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Bilateral
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Pakistan, already furious and reeling from US President Donald J. Trump’s threat to sanction it for supporting militants, has been dealt a potential body blow out of left field. Five major emerging powers, including China and Russia, have for the first time identified Pakistan-backed militant groups as a regional security threat in a statement at the end of a summit in Xiamen.

 
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There was very little in Army chief’s remarks at the inaugural of a seminar that should have occasioned the kind of response it has from China. For one, they were not new. For another, they ranged on a variety of issues relating to warfare, the current threats India confronts, the primacy of the Army in the tri-services situation and so on.

 
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Smashing all hopes for talks with Pakistan has become normal practice for the current Indian military establishment. Indian Chief of Army Staff, in a show of prowess on the anniversary of the 1965 war, has stated that militarily solutions to regional problems will not be ruled out.

 

Finding the balance between India’s democratic ideals and security interests has always proven to be unusually hard when it comes to Myanmar. This was more than evident during Prime Minister Narendra Modi’s state visit to India’s easternmost neighbour.

 
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The meeting between Prime Minister Narendra Modi and Chinese President Xi Jinping on the sidelines of the Brics summit in Xiamen has seen a pragmatic assessment of bilateral ties.

 

Narendra Modi ought to give his full support to Aung San Suu Kyi of Myanmar. A friend in need is a friend indeed.

 
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The meeting between President Xi Jinping and Prime Minister Narendra Modi at the 9th BRICS Summit in Xiamen, China, is a welcome sign that the leaders of Asia’s two principal powers see the importance of building a durable security architecture for their increasingly fraught relationship.

 

When you think about Doklam, keep calm and carry on. Prime Minister Narendra Modi and the Chinese leader, Xi Jinping, seemed to have sensibly adopted the view that there is more to the larger Sino-Indian relationship than a border stand-off during their hour-long meeting on the sidelines of the BRICS summit in Xiamen.

 

By putting up a united front at the BRICS summit, and proposing a revival of the Panchsheel principles of peaceful cooperation, Prime Minister Narendra Modi and Chinese President Xi Jinping have signalled they are trying to put the bitterness of the past few months behind them.

 
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Suppose Nehru was around today and he, instead of Modi, had gone into Doklam to challenge China — after his handpicked army chief boasted of winning on two and a half fronts, simultaneously.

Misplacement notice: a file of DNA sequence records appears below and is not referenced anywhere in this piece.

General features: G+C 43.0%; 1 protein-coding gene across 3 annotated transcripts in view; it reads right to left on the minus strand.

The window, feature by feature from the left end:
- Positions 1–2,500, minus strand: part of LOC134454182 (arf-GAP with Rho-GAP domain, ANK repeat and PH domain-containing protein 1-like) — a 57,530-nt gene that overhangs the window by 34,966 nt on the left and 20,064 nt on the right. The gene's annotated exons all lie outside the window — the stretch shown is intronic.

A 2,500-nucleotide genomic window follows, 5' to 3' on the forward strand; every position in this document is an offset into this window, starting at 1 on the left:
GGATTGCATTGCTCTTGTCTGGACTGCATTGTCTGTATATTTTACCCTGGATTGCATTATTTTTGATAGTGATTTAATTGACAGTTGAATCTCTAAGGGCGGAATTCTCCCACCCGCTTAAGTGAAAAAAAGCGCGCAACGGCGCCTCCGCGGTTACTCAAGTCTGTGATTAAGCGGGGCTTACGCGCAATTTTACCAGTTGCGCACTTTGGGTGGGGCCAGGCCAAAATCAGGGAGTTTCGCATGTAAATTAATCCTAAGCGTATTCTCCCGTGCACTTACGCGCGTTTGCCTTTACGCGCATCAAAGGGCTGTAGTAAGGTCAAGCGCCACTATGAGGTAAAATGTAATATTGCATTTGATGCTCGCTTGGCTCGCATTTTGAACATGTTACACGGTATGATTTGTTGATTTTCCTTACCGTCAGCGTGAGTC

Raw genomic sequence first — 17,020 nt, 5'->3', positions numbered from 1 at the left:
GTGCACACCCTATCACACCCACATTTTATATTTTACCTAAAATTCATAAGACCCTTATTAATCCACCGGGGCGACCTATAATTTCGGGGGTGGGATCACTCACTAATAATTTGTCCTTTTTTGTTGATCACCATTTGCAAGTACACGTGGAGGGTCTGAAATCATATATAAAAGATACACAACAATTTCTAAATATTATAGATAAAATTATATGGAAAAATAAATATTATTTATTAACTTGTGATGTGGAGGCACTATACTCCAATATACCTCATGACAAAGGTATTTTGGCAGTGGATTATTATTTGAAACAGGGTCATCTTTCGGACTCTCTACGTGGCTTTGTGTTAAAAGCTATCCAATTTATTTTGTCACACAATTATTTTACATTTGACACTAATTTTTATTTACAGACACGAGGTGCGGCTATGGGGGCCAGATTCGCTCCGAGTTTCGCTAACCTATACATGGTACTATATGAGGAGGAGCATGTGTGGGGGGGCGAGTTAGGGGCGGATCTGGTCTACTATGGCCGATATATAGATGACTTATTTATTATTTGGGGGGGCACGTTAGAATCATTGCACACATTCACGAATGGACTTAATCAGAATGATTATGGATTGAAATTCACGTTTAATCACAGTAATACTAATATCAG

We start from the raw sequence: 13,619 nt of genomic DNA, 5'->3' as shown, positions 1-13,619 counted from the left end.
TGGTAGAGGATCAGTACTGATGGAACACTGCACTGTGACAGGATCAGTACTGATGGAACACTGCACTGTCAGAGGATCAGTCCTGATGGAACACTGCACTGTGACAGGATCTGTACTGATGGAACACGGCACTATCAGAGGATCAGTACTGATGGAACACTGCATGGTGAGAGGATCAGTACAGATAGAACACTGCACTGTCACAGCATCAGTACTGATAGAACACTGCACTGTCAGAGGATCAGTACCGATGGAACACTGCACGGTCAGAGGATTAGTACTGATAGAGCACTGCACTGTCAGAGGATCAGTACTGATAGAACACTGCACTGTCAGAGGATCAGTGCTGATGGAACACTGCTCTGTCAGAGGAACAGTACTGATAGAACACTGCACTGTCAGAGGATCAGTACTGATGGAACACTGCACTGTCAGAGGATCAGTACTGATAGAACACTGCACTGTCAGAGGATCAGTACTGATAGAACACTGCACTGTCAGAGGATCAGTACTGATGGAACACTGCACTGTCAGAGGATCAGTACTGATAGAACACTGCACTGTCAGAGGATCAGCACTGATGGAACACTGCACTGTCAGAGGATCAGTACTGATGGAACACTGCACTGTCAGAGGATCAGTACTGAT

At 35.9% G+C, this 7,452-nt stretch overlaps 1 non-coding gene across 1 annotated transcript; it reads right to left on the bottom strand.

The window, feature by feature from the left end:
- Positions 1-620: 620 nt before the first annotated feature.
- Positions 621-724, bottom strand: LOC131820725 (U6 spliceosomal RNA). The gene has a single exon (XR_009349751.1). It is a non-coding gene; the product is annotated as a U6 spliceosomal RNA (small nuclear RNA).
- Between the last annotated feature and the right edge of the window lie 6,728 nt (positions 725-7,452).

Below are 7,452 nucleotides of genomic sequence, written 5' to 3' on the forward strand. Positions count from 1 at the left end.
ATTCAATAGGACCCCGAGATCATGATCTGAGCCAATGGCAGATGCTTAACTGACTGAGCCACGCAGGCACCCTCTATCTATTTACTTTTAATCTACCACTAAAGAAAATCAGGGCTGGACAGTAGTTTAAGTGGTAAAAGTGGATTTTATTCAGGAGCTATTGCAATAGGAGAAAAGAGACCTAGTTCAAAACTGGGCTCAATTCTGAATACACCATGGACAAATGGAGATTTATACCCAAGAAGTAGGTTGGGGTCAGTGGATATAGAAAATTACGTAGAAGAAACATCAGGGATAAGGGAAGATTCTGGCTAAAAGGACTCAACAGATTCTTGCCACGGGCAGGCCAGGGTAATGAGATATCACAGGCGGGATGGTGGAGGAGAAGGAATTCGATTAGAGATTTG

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Review
 
 
 
 
spotlight image Relations between India and Peru  are united by El Niño and the monsoon yet separated by vast distances across oceans.  Jorge Castaneda, Ambassador of Peru to India, talks to INDIA REVIEW & ANALYSIS exclusively about what is bringing the two geographically-apart countries closer.
 
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Indian judge Dalveer Bhandari was re-elected to the International Court of Justice on Monday as the UN General Assembly rallied behind him in a show of force that made Britain  bow to the majority and withdraw its candidate.
 
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Those with a resolve make a big difference to the society. They inspire others to make the best out of a bad situation, steer out of morass with fortitude. Insha Mushtaq, the teenage girl who was pelleted to complete blindness during 2016 emerged as a classic example of courage.
 
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Tibetan spiritual leader the Dalai Lama on Sunday said India and China have "great potential" and they could work together at a "practical level".
 
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This week a major United Nations gathering on climate change gets underway in Bonn, Germany.
 
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Prime Minister Narendra Modi's efforts to build India's global appeal for investors seem to have finally yielded returns in terms of the country's performance in the World Bank&rsquo...

 
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Title: The People Next Door -The Curious History of India-Pakistan Relations; Author: T.C.A. Raghavan; Publisher: HarperCollins ; Pages: 361; Price: Rs 699

 
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Could the North Korean nuclear issue which is giving the world an anxious time due to presence of hotheads on each side, the invasion of Iraq and its toxic fallout, and above all, the arms race in the teeming but impoverished South Asian subcon...

 
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Title: A Bonsai Tree; Author: Narendra Luther; Publisher: Niyogi Books; Pages: 227 Many books have been written on India's partition but here is a firsthand account of the horror by a migrant from what is now Pakistan, who ...

 
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As talk of war and violence -- all that Mahatma Gandhi stood against -- gains prominence across the world, a Gandhian scholar has urged that the teachings of the apostle of non-violence be taken to the classroom.

 
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Interview with Hudson Institute’s Aparna Pande, whose book From Chanakya to Modi: Evolution of India’s Foreign Policy, was released on June 17.